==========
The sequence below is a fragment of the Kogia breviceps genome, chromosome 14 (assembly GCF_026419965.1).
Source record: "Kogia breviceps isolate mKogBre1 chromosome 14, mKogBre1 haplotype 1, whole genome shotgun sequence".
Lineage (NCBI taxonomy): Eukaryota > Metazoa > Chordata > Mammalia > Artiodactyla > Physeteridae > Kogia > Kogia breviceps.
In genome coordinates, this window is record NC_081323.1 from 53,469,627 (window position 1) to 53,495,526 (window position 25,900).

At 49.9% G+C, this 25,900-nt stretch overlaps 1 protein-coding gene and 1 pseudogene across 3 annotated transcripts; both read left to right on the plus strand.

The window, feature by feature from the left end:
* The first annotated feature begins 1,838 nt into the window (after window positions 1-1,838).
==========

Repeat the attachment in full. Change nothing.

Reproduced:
The sequence below is a fragment of the Kogia breviceps genome, chromosome 14 (assembly GCF_026419965.1).
Source record: "Kogia breviceps isolate mKogBre1 chromosome 14, mKogBre1 haplotype 1, whole genome shotgun sequence".
Lineage (NCBI taxonomy): Eukaryota > Metazoa > Chordata > Mammalia > Artiodactyla > Physeteridae > Kogia > Kogia breviceps.
In genome coordinates, this window is record NC_081323.1 from 53,469,627 (window position 1) to 53,495,526 (window position 25,900).

At 49.9% G+C, this 25,900-nt stretch overlaps 1 protein-coding gene and 1 pseudogene across 3 annotated transcripts; both read left to right on the plus strand.

The window, feature by feature from the left end:
* The first annotated feature begins 1,838 nt into the window (after window positions 1-1,838).